When Henry next sees Fillmore, he looks wonderful. However, Fillmore reveals to Henry that Ginette controls every move he makes. Also, Fillmore is stuck in an engagement he doesn't want. He can't get his job back and his money has run out, so Ginette's parents are his only source of cash. Fillmore moves to Henry's building, so Henry spends a lot of time with the couple. One day a big argument between them erupts in a café, which turns into a brawl on the street, during which Ginette slaps Fillmore and he hits her back. Ginette calls Fillmore and Henry "dirty foreigners! Thugs!" and "Gangsters!" Ginette screams at them, "No foreigner can treat a decent French woman like that!" The owner of the café throws Fillmore and Henry out. More than a dozen people follow them down the street to see what will happen. Henry's surprised by Fillmore's gentleness, when Fillmore finally calms Ginette down. Henry finds out later Ginette got her revenge in private that night, tearing up all of Fillmore's clothes and scratching his face and hands. Fillmore tells Henry this has happened before, and she's threatened to kill Fillmore if he leaves her. Henry avoids them both after that.
A few weeks later Henry finds Fillmore completely despondent and under Ginette's control. He no longer loves France, and wants to return to America. Railing against the French culture, Fillmore says, "underneath it's all dead; there's no feeling, no sympathy, no friendship." Henry sees Fillmore "is completely caved in," and determines to help him. However, Henry finds Fillmore's change of heart stunning. He can hardly believe he "[is] the same guy" who only a year ago would have punched someone in the nose for saying something negative about France. Henry comments "he never saw a guy so infatuated with a country," and he thinks about what France means: "being a bad boy, being on holiday." Now, Henry muses, when the party's over, Fillmore sees "it wasn't just a circus, but an arena, just like everywhere." Then Henry thinks about how idiotic Americans must look to the French, with Americans' "cheap optimism." "Illusion's too good a word" to describe what "turns the stomach of an ordinary European" about Americans. Henry realizes the right word is "delusion ... sheer delusion."
Henry convinces Fillmore to take all of his money—from Fillmore's mother—out of the bank and hop the next train to London, then book a ship and head back to America. Henry gets Fillmore to the bank, the British Consulate, the American Express—to exchange the money—and then the train. They realize at the train station they didn't exchange all of the money. Fillmore takes the English and American money; Henry keeps the francs, promising Fillmore he will give them all to Ginette. Excited and "panicky," and so worried Fillmore will back out, Henry can barely say goodbye. Alone again, Henry counts the cash in his pocket, 2,875 francs. He decides not to give Ginette any money, to keep it all for himself. Later, Henry sees a woman taking a taxi with her dog, decides he's as good as her dog, and orders a taxi ride through Paris.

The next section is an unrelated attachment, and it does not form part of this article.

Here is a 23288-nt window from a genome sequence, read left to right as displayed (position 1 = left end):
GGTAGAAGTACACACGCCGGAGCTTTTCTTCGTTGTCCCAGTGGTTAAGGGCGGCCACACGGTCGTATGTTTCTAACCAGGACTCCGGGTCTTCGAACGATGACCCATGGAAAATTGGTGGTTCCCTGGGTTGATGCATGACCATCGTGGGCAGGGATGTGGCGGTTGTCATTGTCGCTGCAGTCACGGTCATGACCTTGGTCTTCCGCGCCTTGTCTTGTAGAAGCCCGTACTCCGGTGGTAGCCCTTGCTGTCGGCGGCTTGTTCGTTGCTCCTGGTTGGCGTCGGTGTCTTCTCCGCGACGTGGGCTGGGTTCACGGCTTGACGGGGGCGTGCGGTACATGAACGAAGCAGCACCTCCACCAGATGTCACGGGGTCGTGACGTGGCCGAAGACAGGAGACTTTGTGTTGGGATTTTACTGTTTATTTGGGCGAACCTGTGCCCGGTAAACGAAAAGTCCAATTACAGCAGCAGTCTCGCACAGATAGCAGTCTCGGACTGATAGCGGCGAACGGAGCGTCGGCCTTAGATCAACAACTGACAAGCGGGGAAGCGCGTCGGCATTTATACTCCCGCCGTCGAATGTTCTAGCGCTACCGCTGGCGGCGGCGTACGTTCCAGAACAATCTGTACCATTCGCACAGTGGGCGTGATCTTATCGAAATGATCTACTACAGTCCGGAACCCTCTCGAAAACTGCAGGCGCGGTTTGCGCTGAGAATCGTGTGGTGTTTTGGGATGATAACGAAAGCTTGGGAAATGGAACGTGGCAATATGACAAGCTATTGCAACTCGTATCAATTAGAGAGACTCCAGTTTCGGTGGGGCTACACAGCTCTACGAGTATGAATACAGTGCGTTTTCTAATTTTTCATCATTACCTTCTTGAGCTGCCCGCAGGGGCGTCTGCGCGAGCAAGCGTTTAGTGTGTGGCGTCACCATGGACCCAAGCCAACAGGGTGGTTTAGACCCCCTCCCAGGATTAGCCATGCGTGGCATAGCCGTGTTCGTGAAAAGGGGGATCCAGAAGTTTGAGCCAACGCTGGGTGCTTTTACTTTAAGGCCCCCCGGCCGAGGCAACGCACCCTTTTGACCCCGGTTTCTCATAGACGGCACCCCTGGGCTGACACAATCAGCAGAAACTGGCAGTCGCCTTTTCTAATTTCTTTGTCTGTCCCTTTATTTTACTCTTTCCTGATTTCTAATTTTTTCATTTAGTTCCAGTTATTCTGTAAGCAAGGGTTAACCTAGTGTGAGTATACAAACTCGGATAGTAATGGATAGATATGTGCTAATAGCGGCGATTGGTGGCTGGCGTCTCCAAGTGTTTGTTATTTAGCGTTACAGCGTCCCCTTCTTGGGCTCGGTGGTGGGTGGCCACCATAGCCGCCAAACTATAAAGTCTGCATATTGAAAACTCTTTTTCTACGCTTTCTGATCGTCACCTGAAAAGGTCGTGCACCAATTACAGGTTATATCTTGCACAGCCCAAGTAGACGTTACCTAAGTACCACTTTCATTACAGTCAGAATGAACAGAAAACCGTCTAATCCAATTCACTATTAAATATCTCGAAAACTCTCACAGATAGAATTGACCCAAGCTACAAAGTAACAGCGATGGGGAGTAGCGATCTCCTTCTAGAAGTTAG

With all Fillmore's money in his pocket, Henry decides to idle the day away and "heads for the Seine." It's a beautiful day; "everything ... close ... palpitant ... vibrant." It occurs to Henry that he has enough money to go to America himself. He asks himself if he wants to, but "there was no answer." He traces the terrain of New York City in his mind and thinks briefly of Mona, "wonder[ing] in a vague way what had ever happened to her." Afterward, "a great peace came over [him]." His thoughts drift to the Seine river and the European "soil so saturated with the past" it is impossible to "detach it from its human background." Henry feels at ease, looking at the Seine flowing by. He has "a little while ... to take in the meaning of the landscape." Humans are strange, he thinks, "more than anything they need ... sufficient space—space even more than time." Henry feels a "river flowing through [him] ... its course is fixed."
Miller leaves the question—will Henry return to America or stay in Paris—open-ended, but all along the way, the author has been training the reader to understand that what Henry chooses to focus on, and Miller to write about, says as much about Henry's character as what Henry says about the subjects he chooses. So, the fact that the last chapter centers on Fillmore's exit out of Paris, should clue the reader in. In Chapter 14 Henry left his teaching position without saying goodbye, a French exit, so it would be out of character to reveal his answer at the end of the novel. A close reading will show how he does not answer the question he poses to himself: "Do I want to go? There was no answer." Then he envisions New York, thinks about Mona—and yes, he is over Mona by now—before his thoughts roll on to how, in Paris "the soil ... so saturated with the past ... can never detach it from its human background." Miller puts a space break, so the second to last paragraph visually stands out, like it's Henry's answer, and in that unusually spaced paragraph, Henry says he needs space more than time. All along, Paris has symbolized time and timelessness, while America, not specifically New York City though, has represented spaciousness.